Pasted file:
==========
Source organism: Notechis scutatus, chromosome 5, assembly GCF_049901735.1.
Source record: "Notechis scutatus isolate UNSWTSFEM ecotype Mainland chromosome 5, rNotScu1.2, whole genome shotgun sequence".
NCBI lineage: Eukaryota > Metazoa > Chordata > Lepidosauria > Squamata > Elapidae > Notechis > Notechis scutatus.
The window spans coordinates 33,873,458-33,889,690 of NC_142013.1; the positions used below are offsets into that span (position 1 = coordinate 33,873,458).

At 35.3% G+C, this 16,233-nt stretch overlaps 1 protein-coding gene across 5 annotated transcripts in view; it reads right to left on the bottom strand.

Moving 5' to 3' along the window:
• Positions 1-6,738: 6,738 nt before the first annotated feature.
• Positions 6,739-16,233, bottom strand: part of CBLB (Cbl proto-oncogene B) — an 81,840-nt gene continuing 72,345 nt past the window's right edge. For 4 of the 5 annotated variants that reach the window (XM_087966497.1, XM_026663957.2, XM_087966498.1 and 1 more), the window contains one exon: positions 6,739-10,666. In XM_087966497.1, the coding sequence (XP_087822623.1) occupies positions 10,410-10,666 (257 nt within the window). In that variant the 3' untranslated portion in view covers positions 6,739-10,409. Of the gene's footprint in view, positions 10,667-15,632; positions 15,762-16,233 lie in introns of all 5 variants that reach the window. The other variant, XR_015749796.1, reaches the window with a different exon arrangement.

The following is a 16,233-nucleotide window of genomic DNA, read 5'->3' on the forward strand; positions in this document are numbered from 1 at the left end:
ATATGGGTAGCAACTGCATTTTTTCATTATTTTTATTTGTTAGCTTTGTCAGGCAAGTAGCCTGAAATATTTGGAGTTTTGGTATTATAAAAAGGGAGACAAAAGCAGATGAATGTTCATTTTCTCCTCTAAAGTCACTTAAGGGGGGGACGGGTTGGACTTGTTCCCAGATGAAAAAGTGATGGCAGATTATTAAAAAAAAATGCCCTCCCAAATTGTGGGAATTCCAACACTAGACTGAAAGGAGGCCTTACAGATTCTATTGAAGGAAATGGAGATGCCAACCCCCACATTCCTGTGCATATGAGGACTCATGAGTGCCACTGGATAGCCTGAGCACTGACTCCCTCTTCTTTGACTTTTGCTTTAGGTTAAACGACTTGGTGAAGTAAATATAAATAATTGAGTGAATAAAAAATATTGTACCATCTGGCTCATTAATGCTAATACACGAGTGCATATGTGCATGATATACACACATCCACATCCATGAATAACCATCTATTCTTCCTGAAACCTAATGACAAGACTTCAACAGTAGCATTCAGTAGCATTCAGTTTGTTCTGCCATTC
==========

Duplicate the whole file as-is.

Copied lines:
Source organism: Notechis scutatus, chromosome 5, assembly GCF_049901735.1.
Source record: "Notechis scutatus isolate UNSWTSFEM ecotype Mainland chromosome 5, rNotScu1.2, whole genome shotgun sequence".
NCBI lineage: Eukaryota > Metazoa > Chordata > Lepidosauria > Squamata > Elapidae > Notechis > Notechis scutatus.
The window spans coordinates 33,873,458-33,889,690 of NC_142013.1; the positions used below are offsets into that span (position 1 = coordinate 33,873,458).

At 35.3% G+C, this 16,233-nt stretch overlaps 1 protein-coding gene across 5 annotated transcripts in view; it reads right to left on the bottom strand.

Moving 5' to 3' along the window:
• Positions 1-6,738: 6,738 nt before the first annotated feature.
• Positions 6,739-16,233, bottom strand: part of CBLB (Cbl proto-oncogene B) — an 81,840-nt gene continuing 72,345 nt past the window's right edge. For 4 of the 5 annotated variants that reach the window (XM_087966497.1, XM_026663957.2, XM_087966498.1 and 1 more), the window contains one exon: positions 6,739-10,666. In XM_087966497.1, the coding sequence (XP_087822623.1) occupies positions 10,410-10,666 (257 nt within the window). In that variant the 3' untranslated portion in view covers positions 6,739-10,409. Of the gene's footprint in view, positions 10,667-15,632; positions 15,762-16,233 lie in introns of all 5 variants that reach the window. The other variant, XR_015749796.1, reaches the window with a different exon arrangement.

The following is a 16,233-nucleotide window of genomic DNA, read 5'->3' on the forward strand; positions in this document are numbered from 1 at the left end:
ATATGGGTAGCAACTGCATTTTTTCATTATTTTTATTTGTTAGCTTTGTCAGGCAAGTAGCCTGAAATATTTGGAGTTTTGGTATTATAAAAAGGGAGACAAAAGCAGATGAATGTTCATTTTCTCCTCTAAAGTCACTTAAGGGGGGGACGGGTTGGACTTGTTCCCAGATGAAAAAGTGATGGCAGATTATTAAAAAAAAATGCCCTCCCAAATTGTGGGAATTCCAACACTAGACTGAAAGGAGGCCTTACAGATTCTATTGAAGGAAATGGAGATGCCAACCCCCACATTCCTGTGCATATGAGGACTCATGAGTGCCACTGGATAGCCTGAGCACTGACTCCCTCTTCTTTGACTTTTGCTTTAGGTTAAACGACTTGGTGAAGTAAATATAAATAATTGAGTGAATAAAAAATATTGTACCATCTGGCTCATTAATGCTAATACACGAGTGCATATGTGCATGATATACACACATCCACATCCATGAATAACCATCTATTCTTCCTGAAACCTAATGACAAGACTTCAACAGTAGCATTCAGTAGCATTCAGTTTGTTCTGCCATTC